Florence Foster Jenkins is the story of “The world’s worst opera singer” who’s name the title bears. Meryl Streep’s Jenkins is a passionate patron of the arts who begins to perform concerts herself. The only problem is that she has a terrible voice. From the moment she first sings in front of a crowd, she is the laughingstock of the audience. Knowing how it would crush her if she discovered this, her husband, St. Clair Bayfield (played by Hugh Grant) keeps this under wraps, even going so far as to buy an entire stock of newspapers from a stand.
The movie features little out of the ordinary in terms of direction, save for some standout performances from Streep, Grant, and surprisingly Simon Helberg as well; We all know the former two can make eating corn flakes look interesting — who knew the guy from The Big Bang Theory could act? Nonetheless it is largely free from any offending elements either. Don’t Seek Florence Foster Jenkins out or buy it on DvD (as if people still do that) but should you happen upon a chance to watch it, don’t turn it down either.
It’s movies like this, that made me want to start this blog. 47 Ronin, is a 2013 would be blockbuster that had the bad sense to release about a week after Desolation of Smaug in December. I’m not saying you absolutely need to watch this movie, or even that it is a good film. In this piece, I mean to make two points. #1, making a movie is extremely hard, and anyone who has tried their hand at it can attest to this — and #2, While filled with lots of negative energy, there is merit worthy film-making to be salvaged from 47 Ronin.
For one thing, this movie stars Keanu Reeves who, when given the right environment, can enliven a film a great bit. The thing about Reeves is that at this point in his career, he is more or less a stuntman with some acting under his belt. His problem I think, is that he doesn’t seem to make distinction between good and bad films. Reeves has been in John Wick, a very good film; as well as in Man of Tai Chi, a movie that was quite horrible.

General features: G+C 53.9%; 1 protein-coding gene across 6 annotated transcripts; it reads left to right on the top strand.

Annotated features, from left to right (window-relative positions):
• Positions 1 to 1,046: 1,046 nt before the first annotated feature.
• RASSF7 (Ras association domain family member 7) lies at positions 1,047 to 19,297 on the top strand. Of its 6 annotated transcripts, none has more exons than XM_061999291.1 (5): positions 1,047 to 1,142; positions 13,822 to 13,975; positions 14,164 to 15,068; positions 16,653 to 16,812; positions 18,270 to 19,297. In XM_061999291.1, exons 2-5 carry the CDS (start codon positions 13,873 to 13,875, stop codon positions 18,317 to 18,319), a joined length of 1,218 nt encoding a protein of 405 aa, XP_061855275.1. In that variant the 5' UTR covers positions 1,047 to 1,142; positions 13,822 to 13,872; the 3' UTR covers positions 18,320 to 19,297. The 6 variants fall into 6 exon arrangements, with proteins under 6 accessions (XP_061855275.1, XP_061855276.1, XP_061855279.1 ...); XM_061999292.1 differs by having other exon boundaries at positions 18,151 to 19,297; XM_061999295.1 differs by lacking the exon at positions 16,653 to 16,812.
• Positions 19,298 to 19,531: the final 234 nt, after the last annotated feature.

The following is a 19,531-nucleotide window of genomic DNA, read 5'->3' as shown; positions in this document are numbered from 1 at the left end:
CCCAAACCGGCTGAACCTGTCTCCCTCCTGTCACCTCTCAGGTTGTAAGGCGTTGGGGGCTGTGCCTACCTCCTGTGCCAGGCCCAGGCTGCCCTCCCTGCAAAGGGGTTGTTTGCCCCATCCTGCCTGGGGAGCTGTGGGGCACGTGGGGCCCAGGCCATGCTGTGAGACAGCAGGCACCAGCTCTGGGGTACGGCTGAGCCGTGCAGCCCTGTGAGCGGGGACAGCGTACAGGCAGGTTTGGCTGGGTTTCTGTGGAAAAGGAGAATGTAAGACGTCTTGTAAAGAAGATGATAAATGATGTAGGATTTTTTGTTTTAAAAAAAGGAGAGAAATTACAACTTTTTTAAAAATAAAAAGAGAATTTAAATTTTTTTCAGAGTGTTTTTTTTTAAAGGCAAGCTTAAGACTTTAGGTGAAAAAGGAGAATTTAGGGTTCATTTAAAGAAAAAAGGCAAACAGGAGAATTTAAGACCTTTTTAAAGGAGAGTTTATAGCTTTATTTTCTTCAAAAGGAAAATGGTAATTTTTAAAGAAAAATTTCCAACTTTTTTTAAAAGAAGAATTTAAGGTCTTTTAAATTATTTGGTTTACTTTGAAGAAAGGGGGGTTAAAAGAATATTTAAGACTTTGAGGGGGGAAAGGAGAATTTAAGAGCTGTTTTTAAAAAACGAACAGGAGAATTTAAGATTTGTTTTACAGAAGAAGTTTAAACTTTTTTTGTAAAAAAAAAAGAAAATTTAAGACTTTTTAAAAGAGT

His dedication to making an action sequence look and feel intense does more for the production than you might imagine. He fights with a distinct energy, adhering to choreography, but throwing in an unscripted drive to his combat. The movie does employ some CGI in the later fight scenes, and while this is a bump in the road, Reeves’ performance manages to make even those sequences enjoyable.
The main dilemma plaguing this film is that it represents an odd marriage between a sacred Japanese legend, and a fantastical adventure. This strange combination is the movie’s biggest downfall. When a witch with occult arachnian and lupine powers uses magic to manipulate a samurai lord into attacking another man, he is found out and stripped of his honor. However, for his years of service, he is granted the chance to reclaim his dignity, by committing “seppuku”, or ritual suicide. He does, and his disciples become “Ronin”, samurai with no master. They seek to reclaim their master’s good name by avenging the evil Kira, who was indirectly responsible for his death.
They do, in a drawn out, but effective and entertaining action sequence. Afterwards is where the movie begins to lose me. The men are seen as guilty by the shogun, and sentenced to death or ritual suicide. They obviously pick ritual suicide. They were technically at fault, as they did in fact disobey orders not to avenge their leader. But isn’t it just good common sense, that when a spider-witch gets involved, all bets are off? The otherwise somber but momentous scene, in which 47 warriors run themselves through at once is sullied by one’s internal dialogue; “Couldn’t they just talk about it?” Clearly there was no witch involved, in the real story. However, the witch is integral to the film’s fantastical element. Quite simply, 47 Ronin tries to have its cake, while eating it, and makes a crummy mess of things.